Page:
WASHINGTON — The missile that will ultimately replace the US Army's Hellfire missile successfully destroyed a small remotely piloted boat from more than 4 kilometers away, according to the service.
In a Dec. 7 flight test at Eglin Air Force Base Maritime Range, Florida, the Joint Air-to-Ground Missile (JAGM) was launched by an AH-64D Apache pilot and was successfully guided to the target using both laser and radar sensors, Defense News has learned.
The Program Executive Office Missiles and Space and the Joint Attack Munition Systems Project Office along with the US Army Aviation and Missile Research Development and Engineering Center and Lockheed Martin — which is developing JAGM for the Army and makes Hellfire missiles — conducted the test.
The test, according to the Army, is the tenth successful JAGM flight test. The point of the test was to demonstrate JAGM's maturity and capability against different kinds of targets in a variety of environments.
The Army has been relatively quiet about JAGM, last announcing a test — its seventh — in May 2016 when the Army fired JAGM from a Gray Eagle unmanned aircraft system and hit a truck target going roughly 20 mph at Dugway Proving Ground, Utah.
In that test, the missile flew slightly longer than 8 kilometers at an altitude similar to where a Predator unmanned aircraft might fly.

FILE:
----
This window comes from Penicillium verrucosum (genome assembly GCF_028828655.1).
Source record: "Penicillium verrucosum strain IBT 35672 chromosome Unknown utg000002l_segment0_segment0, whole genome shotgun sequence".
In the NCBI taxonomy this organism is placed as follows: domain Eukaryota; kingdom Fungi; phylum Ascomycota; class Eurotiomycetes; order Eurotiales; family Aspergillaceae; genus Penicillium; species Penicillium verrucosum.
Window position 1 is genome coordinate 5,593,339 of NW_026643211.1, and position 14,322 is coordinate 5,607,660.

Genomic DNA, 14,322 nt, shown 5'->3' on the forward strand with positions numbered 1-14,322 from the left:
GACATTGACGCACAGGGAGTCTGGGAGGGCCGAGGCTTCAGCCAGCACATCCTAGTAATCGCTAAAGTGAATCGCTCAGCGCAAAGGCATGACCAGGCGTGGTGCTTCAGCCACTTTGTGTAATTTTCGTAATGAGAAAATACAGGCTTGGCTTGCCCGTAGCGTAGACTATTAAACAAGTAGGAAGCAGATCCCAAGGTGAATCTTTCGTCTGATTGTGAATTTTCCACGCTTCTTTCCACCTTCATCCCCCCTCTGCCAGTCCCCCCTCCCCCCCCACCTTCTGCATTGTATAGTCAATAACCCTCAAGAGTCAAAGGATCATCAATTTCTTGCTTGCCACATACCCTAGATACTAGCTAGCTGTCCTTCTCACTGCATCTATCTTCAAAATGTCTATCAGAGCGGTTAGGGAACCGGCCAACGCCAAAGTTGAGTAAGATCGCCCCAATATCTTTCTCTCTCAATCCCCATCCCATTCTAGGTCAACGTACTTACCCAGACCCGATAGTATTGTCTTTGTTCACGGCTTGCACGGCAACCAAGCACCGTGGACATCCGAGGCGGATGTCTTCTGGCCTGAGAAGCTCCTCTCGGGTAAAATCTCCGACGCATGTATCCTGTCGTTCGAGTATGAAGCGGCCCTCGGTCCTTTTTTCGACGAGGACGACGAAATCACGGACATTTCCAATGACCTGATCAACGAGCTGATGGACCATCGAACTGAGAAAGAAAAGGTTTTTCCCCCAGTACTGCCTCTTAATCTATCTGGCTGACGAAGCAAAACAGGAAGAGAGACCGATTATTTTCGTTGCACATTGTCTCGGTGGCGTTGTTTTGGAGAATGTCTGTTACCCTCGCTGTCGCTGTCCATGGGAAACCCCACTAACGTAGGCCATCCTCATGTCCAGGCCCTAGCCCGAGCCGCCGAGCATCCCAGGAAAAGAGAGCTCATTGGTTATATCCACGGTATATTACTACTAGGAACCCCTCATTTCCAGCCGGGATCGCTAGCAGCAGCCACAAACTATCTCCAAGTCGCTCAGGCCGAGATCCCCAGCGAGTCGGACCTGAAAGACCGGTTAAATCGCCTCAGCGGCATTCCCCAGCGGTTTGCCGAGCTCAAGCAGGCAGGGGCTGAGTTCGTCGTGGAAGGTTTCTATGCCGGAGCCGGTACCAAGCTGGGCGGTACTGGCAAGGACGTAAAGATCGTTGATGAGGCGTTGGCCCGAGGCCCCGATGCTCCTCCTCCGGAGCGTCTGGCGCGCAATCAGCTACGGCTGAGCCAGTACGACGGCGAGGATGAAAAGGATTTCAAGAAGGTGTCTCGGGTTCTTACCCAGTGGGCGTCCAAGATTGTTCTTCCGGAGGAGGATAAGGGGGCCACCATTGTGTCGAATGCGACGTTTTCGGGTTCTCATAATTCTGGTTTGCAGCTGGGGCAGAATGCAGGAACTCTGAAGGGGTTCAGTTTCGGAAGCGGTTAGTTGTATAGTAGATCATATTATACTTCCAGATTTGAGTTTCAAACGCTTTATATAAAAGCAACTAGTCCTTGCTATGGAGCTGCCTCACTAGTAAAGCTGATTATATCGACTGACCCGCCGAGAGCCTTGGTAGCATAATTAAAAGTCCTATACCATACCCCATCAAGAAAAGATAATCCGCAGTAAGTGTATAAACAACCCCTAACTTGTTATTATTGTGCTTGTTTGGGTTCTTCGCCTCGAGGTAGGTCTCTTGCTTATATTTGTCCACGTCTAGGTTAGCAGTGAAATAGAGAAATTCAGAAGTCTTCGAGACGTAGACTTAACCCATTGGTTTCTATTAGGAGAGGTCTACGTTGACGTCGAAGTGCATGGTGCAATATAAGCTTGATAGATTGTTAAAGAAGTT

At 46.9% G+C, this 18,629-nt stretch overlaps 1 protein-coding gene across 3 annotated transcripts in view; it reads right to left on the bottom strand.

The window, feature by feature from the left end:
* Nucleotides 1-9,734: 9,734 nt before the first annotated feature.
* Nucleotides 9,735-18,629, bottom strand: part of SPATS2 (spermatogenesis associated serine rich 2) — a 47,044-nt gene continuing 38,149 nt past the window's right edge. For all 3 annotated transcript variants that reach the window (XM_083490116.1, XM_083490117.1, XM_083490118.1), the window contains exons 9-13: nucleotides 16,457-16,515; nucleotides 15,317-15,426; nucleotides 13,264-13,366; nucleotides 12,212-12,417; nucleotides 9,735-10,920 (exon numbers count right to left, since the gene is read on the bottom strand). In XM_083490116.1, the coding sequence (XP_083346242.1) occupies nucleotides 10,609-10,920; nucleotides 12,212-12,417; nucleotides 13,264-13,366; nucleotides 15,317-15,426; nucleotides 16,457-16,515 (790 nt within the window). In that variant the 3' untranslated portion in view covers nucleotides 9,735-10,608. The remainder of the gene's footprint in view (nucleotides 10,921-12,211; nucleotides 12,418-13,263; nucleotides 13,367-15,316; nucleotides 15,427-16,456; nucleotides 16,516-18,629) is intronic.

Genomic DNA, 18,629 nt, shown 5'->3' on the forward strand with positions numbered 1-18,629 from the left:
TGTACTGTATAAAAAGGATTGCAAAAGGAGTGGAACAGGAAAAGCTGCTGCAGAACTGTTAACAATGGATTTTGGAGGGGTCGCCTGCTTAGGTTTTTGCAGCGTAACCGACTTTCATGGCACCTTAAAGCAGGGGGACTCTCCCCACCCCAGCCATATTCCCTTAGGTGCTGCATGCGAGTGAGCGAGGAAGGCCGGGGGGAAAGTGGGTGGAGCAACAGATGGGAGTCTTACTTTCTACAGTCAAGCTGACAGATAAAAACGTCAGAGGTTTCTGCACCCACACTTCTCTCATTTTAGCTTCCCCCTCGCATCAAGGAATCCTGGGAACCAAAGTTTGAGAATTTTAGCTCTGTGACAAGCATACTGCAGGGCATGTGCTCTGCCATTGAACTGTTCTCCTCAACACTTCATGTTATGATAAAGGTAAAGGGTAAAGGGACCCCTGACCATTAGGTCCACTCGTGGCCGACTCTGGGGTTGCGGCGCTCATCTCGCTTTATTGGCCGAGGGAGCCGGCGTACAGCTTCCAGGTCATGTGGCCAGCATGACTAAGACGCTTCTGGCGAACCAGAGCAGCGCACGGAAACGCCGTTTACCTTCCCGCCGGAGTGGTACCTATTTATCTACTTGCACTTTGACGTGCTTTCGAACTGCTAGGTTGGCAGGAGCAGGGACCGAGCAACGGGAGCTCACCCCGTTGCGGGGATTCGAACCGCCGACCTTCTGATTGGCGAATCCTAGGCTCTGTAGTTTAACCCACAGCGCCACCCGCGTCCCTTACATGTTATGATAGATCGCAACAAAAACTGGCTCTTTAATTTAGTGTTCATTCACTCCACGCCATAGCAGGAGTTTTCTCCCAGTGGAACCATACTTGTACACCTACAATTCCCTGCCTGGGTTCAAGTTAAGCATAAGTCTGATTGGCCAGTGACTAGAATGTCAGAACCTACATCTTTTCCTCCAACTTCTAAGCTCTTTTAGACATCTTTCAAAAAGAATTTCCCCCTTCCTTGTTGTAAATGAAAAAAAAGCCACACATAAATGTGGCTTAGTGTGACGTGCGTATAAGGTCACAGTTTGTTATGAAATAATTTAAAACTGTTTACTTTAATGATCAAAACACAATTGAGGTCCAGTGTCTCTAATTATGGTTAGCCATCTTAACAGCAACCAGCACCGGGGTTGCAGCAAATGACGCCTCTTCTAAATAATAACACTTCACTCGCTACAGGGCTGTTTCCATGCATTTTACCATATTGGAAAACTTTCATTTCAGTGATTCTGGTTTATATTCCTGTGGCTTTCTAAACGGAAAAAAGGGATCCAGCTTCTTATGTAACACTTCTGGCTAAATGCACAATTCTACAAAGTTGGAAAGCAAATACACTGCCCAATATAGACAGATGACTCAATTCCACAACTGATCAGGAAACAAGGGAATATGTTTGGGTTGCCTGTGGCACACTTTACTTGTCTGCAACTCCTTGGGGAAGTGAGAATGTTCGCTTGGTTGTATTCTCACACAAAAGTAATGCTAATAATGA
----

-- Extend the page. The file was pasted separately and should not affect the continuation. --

The missile has also been tested on Apache attack helicopters and Marine Corps Cobra helicopters.
The $66 million JAGM missile engineering and manufacturing development contract was awarded to Lockheed Martin in the summer of 2015. The contract could ultimately be worth up to $186 million, as it includes two additional options for low-rate initial production valued at about $60 million each, the Army has said.
JAGM is intended to reach initial operational fielding in 2018.
At the end of 2017, the Army will conduct a limited user test with pilots firing JAGM missiles from Apaches in what is believed to be typical operational scenarios.
The JAGM missile’s threshold requirements are to fly on the Apache and Cobra, Romero said, but the Army is considering what other platforms on which to test JAGM’s capability — defined as "objective" requirements. Gray Eagle is an obvious candidate considering it carries Hellfire and also will be teamed with Apaches in reconnaissance missions.
Jen Judson is an award-winning journalist covering land warfare for Defense News. She has also worked for Politico and Inside Defense. She holds a Master of Science degree in journalism from Boston University and a Bachelor of Arts degree from Kenyon College.